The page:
Remote Working Rules!
No commute, noisy coworkers or set office hours. Remote working means you can be much more focused and productive. Instead of spending time stuck in traffic you can be working, or doing other things. You avoid the interruptions from co-worker gossip, a birthday shout or your boss’s impromptu meetings. Your schedule can be flexed around other activities, not being bound by office hours. Going for a run in the sunshine in the middle of the day in winter, when it is dark before or after normal office hours, is one benefit I really value in working remotely.
So by working remotely you’re powering through your work, uninterrupted, focused and finishing two-three hours earlier a day? Yeah right! Unfortunately remote work is not always a utopia of focus and deeply concentrated work. Some days I can distract myself (I can’t blame the co-workers or boss) and get to the end of the day with that nagging feeling that I should have got more done.
Here are some tips I’ve found that have help me keep focused when working remotely:
1. Lonely at Home Alone
The thing about remote work for extroverts like me is that we find it lonely working at home alone. We crave a little social contact. Social contact is easy to find in an office. You’ve heard the sarcastic saying — if you’re lonely then call a meeting. When working remotely you can get a substitute for social contact through Facebook, LinkedIn, chat forums and so on…
But what starts as a quick check of a friend’s post suddenly ends up in 30 minutes gone watching videos of cats trying to fit in boxes. Some light relief but something you’d never do at the office in case someone walked past and saw you weren’t working.
Tip: Avoid the temptation by killing your social media notifications, chats, and forums. Organise once a day a face-to-face coffee meeting with a real person or a virtual coffee — Skype call catch-up.
2. Blurring Boundaries
The advantage of remote work is the flexibility to work whenever and wherever, without being locked into an office or office hours. The disadvantage is that you can end up working all hours, day and night, and your work goes everywhere with you. There is no longer the feeling of “I’ve done a day’s work and now work is finished and I can go home” when you are already at home.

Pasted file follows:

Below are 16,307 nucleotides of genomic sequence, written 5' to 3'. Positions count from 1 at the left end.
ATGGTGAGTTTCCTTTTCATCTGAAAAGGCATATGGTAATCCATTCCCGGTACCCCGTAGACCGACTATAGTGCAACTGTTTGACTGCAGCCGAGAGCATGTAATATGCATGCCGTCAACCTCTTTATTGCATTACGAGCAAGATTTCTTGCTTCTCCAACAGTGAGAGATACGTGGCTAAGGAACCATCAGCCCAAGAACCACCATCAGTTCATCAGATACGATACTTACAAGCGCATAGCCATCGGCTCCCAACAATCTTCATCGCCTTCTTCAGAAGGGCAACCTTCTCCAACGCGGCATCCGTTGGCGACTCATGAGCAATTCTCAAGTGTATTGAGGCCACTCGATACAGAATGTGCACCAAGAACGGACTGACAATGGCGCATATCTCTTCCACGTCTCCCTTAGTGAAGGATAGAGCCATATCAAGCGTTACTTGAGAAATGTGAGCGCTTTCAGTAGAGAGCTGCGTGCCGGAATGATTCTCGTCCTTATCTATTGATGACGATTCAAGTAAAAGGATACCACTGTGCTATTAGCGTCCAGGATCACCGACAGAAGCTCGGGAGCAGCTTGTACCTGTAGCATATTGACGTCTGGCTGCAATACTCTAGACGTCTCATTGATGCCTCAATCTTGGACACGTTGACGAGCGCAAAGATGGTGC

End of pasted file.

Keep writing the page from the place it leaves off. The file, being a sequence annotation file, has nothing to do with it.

Tip: Creating some physical boundaries between the home office and home. Try to keep your work in one physical space, e.g. an office or a particular corner of the living area. Ideally a space where you can shut the door physically, or even just mentally.
3. Create Headspace
It is mentally taxing to be working all the time. The brain needs time off to recover and refresh. I’m sure you’ve noticed that your best ideas come when you are not thinking about work — in the shower or going for a run. Creative work requires headspace and this means time away from thinking about the mundane minutiae.
It is easy when working remotely to think about work more often. There isn’t a set time you stop working, especially if you do short bursts here or there over the evenings and weekends. It also means that you are not really focusing on your family, friends or other activity if you are glancing at an email every now and again.
Tip: While you don’t need to create rigid office hours, try to set times for work and non-work. Set a time to stop and wrap up your work for the day neatly by taking 5 minutes at the end of the day to write down three things that you’ve achieved today, and three things you want to work on tomorrow. The psychological closure will help you switch off from work.
Working remotely has many advantages but also comes with challenges. Remote work is an opportunity to focus and power through the work leading to more time for non-work life. A few rules will help you keep to focused so you enjoy the benefits of the freedom remote working brings.